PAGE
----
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Bad News—So Why Is S&P 500 Up?

The economic news has been terrible this week (housing, jobs), but the S&P 500 is up 2.4 percent. How to account for that? Some point to the reduced headline risk in Europe (Germany has had an amazing week, it's only about 1 percent from a 52-week high!), and perhaps reduced headline risk from BP helped at the margins.

But the driving factor is likely the need to get some performance out of the end of the quarter (S&P 500 down 4.6 percent!) and the year (S&P 500 is flat). Most long/short equity hedge fund traders have little to show for their efforts for the year.

But that is a short-term forecast. Going into July the Street is almost unanimous:

1) earnings estimates are too high and will come down;

2) housing and jobs are not showing the growth needed to appreciably lift the economy;

3) financial regulatory reform and higher taxes coming are a negative for stocks.

For the week: Dow Industrials up 2.3 percent.

Russell Rebalancing

Next Friday, June 25 the Russell indexes will go through their yearly rebalancing. This one will likely be a little more volatile than the last few years.

Highlights:

1) 24 companies will be added to the Russell 1000 (there were only 2 last year); the estimated trading value of those 24 adds is $13 billion, according to ITG.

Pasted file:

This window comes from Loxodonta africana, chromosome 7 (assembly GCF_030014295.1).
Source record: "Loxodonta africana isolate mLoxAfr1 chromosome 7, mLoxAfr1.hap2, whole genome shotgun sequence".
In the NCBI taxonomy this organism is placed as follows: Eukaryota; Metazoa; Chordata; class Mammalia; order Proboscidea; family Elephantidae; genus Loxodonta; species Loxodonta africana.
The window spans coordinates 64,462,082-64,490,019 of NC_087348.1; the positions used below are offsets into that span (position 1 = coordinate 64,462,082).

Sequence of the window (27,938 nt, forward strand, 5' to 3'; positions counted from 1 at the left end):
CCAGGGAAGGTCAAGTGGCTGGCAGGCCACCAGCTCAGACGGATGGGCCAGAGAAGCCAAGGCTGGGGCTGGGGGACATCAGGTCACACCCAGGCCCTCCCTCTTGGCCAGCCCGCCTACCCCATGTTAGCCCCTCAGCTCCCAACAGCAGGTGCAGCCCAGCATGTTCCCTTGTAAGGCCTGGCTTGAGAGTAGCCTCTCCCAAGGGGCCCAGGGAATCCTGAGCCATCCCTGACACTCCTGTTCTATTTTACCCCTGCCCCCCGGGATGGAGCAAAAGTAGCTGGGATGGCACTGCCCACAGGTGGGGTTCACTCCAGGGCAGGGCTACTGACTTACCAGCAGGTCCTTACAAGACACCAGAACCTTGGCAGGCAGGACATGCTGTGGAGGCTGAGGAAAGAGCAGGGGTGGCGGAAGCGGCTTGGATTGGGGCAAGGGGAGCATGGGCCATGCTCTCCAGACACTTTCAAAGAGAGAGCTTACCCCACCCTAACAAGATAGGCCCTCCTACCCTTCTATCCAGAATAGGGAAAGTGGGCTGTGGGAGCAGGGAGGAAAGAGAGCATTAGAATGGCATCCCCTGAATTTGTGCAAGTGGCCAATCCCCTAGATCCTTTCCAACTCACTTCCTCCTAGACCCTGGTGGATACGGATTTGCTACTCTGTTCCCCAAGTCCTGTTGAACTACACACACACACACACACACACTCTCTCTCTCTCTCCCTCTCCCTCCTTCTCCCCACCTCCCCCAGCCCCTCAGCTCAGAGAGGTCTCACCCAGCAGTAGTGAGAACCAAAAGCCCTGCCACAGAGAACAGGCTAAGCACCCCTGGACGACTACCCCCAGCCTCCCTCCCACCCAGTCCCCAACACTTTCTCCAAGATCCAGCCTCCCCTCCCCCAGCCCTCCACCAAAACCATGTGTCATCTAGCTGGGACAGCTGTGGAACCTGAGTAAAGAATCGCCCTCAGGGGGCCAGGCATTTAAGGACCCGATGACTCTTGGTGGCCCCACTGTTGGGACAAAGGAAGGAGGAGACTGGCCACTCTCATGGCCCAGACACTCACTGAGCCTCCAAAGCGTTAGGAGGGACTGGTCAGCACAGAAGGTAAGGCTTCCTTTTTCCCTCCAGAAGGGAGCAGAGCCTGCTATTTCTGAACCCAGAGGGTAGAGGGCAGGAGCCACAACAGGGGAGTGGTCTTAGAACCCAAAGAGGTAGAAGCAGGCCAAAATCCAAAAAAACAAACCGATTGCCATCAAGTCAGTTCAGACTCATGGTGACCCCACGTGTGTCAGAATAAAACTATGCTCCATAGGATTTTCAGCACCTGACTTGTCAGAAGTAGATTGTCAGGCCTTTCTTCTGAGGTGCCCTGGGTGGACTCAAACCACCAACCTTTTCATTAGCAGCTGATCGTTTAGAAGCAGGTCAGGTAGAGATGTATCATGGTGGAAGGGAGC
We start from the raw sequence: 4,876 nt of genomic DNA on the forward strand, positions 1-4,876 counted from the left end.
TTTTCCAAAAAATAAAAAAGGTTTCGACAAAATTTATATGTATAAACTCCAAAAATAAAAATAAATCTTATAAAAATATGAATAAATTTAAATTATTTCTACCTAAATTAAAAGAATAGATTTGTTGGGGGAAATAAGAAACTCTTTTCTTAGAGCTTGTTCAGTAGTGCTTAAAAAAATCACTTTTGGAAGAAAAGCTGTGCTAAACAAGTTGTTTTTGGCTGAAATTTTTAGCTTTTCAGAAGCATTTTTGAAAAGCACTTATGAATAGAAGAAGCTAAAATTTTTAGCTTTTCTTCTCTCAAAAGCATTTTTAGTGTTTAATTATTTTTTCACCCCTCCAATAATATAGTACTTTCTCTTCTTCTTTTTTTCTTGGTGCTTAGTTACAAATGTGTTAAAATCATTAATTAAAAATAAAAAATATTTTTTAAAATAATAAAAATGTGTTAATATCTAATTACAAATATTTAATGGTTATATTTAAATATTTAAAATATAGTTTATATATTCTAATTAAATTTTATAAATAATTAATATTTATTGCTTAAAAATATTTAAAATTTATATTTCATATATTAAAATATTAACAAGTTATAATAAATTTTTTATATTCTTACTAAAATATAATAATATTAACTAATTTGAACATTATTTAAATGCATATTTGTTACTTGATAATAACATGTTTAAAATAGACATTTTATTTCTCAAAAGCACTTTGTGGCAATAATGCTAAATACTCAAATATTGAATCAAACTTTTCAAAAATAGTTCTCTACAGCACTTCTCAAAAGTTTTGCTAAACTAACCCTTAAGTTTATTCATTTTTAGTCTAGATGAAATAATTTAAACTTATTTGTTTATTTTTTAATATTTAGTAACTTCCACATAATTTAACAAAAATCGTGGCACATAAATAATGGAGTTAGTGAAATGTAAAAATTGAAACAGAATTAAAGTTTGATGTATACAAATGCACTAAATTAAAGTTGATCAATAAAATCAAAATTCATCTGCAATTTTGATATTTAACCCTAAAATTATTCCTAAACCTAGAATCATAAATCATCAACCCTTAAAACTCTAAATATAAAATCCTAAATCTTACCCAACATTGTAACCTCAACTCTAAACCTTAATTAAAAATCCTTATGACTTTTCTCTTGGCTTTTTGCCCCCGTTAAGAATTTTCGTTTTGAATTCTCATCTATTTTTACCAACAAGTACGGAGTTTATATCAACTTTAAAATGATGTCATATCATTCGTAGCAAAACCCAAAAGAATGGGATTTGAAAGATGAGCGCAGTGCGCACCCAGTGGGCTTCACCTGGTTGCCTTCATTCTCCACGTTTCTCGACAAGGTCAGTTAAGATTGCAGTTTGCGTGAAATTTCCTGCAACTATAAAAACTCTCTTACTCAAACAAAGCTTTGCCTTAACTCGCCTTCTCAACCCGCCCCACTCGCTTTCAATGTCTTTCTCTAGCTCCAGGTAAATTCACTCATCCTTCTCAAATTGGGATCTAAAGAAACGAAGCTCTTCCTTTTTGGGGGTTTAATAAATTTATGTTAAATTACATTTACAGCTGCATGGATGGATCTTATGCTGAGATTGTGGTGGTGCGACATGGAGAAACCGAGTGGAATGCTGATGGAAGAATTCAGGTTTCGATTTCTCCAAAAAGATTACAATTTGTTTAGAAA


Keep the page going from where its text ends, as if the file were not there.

2) the big addition is Berkshire Hathaway , indexers will need to add about $5 billion — about 14 days volume.

3) Some financials like Wells Fargo and General Electric , our parent company, will see their weighting reduced due to the additional weighting of Berkshire in the financials.

4) several companies that are domiciled outside the United States will be allowed go into the Russell — including Ace , Thomson Reuters , Ingersoll Rand , Accenture , and Tyco .

One potential issue: in a thin, summer market, these additions may create more than just volume — they may create price dislocations that might trip the new circuit breakers — at least those stocks (like Berkshire) that are in the S&P 500.

I will be speaking with ITG CEO Bob Gasser at 9:40am ET Monday about the rebalancing and the circuit breakers.

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  • A CNBC reporter since 1990, Bob Pisani covers Wall Street from the floor of the New York Stock Exchange.

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